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Alpha-bets from Alphabet’s Other Bets

Friday, October 15, 2021

Written by Jeremy Goldberg, CFA

Categories: PASI Stocks

Comments: 1

Most of us have likely “Googled” a product we want to purchase, only to see ads on Facebook minutes later for that same product. I’ve even seen ads for things I’ve talked about buying. Our technology listens, processes, and monetizes our conversations. Alphabet, the parent company of Google, collects, analyzes, and sells massive amounts of personal data to advertisers each year. Some may think it’s creepy, but to its credit, targeted advertising is convenient for shoppers and lucrative for advertisers. And in 2020, advertisers paid Alphabet a whopping $147 billion for that data!

Hidden below this targeted ads business and its 30%+ operating margins lies a much smaller and far more exciting division: Other Bets. Last year, Other Bets accounted for less than 0.50% of Alphabet’s revenue.(1) As a standalone entity, it’s not yet profitable (a label shared by many public companies). Fortunately, it has a cash cow from Alphabet’s Google Search by its side.


Source: Bloomberg L.P.

Other Bets is Alphabet’s venture capital and private equity division, and is home to emerging companies at various stages of development, such as GV, X, Verily, and Waymo. Each operate independently and create innovations that break through the boundaries of technology, intelligence, and health.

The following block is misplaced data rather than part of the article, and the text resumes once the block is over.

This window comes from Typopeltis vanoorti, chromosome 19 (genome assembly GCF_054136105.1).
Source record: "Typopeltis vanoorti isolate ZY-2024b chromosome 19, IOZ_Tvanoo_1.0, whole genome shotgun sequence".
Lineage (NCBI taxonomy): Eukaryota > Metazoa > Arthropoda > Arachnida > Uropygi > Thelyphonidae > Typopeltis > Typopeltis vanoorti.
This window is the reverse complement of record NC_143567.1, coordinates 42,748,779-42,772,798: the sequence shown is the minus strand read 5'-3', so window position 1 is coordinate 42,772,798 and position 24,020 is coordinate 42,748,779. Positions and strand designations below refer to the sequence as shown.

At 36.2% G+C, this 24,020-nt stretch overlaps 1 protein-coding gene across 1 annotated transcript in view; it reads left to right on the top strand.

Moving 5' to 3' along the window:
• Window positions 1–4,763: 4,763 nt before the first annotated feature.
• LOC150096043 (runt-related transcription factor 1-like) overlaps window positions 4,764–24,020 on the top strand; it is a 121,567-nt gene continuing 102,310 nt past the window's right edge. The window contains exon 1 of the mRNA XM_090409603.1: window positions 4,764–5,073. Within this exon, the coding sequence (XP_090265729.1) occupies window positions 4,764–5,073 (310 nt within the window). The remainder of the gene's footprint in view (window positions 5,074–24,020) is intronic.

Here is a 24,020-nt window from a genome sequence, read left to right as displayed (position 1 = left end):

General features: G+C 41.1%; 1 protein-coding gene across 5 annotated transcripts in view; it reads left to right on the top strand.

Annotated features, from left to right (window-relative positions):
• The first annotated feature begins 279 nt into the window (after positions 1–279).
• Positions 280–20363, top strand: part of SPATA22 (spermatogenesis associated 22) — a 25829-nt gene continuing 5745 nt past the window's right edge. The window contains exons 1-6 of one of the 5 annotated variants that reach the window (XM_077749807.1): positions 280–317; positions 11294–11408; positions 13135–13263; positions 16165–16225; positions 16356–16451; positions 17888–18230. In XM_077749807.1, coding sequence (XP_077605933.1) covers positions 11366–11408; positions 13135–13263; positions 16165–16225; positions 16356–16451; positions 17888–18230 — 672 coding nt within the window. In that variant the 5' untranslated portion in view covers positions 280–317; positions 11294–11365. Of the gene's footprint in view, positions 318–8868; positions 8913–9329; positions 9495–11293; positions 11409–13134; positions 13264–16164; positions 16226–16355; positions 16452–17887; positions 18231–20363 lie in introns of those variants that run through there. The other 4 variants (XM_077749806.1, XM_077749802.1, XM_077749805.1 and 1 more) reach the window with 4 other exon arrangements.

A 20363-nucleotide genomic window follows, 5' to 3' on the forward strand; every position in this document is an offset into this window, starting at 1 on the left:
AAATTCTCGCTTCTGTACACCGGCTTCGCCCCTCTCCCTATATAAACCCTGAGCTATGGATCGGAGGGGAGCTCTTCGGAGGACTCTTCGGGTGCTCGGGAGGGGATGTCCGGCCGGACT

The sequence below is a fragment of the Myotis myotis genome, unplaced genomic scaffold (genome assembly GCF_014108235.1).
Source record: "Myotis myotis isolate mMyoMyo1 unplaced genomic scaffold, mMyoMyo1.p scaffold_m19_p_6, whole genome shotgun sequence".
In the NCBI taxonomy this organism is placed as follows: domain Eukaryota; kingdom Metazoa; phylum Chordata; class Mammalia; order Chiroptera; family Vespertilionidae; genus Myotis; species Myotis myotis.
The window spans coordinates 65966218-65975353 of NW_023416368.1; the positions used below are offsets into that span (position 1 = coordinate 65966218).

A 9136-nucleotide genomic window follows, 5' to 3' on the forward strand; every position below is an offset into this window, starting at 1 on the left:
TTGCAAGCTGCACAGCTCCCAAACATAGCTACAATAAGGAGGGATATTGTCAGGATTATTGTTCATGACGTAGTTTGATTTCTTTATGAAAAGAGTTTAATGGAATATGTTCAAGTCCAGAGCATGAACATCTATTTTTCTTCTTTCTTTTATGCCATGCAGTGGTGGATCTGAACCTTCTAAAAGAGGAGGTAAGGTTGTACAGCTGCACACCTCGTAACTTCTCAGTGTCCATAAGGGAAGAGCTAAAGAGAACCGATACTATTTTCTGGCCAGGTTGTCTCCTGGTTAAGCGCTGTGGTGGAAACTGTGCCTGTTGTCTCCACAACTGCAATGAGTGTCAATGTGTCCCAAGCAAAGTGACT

GV is considered Alphabet’s venture capital arm.(2) The GV portfolio includes investments in jet.com (acquired by Walmart in 2016), Blue Bottle Coffee (acquired by Nestlé in 2017), Slack (now public: WORK), DocuSign (now public: DOCU), 23andMe (now public: ME), Impossible Foods (still private), and more. Over the last decade, Alphabet shareholders have indirectly been beneficiaries to some of Silicon Valley’s most exciting, billion-dollar private startups. GV still holds positions in these, now public, companies:


X, otherwise known as “The Moonshot Factory,” is where Alphabet creates radical new technologies to solve large scale problems faced by millions of people. An in-development example is Taara, which is like Google Fiber but without the physical fiber cables. It uses invisible light beams for high-speed transmission of 10s – 100s of gigabits of data across up to 12 miles of air. The goal is to offer cost-effective and quickly deployable high-speed internet to remote areas. It’s already being successfully tested in India and Africa.

Waymo, X’s first moonshot project graduate and one of Alphabet’s more familiar subsidiaries, is an autonomous car business. Waymo’s robo-taxis are fully self-driving – i.e., no one in the driver seat – and operate today in Phoenix and San Francisco. As simple as any ride-hailing service, a Waymo robo-taxi is requested through the mobile app, and a driverless Waymo One vehicle arrives to pick up its passenger and safely transport them to their destination. Not surprisingly, Waymo is often compared to Tesla (to the chagrin of both company CEOs). The technical differences, however, are too important to be overlooked. For starters, Tesla’s “Full Self-Driving” label is misleading because it’s only semi-autonomous. Someone must be in the driver’s seat providing constant supervision and occasional intervention. Waymo, on the other hand, is exclusively fully self-driving. There’s no confusion about who is in control since no responsibility ever falls on the passenger. In unusually tough-to-navigate circumstances like a new construction zone, Waymo has a remote team on standby that automatically provides strategic high-level guidance to Waymo vehicles.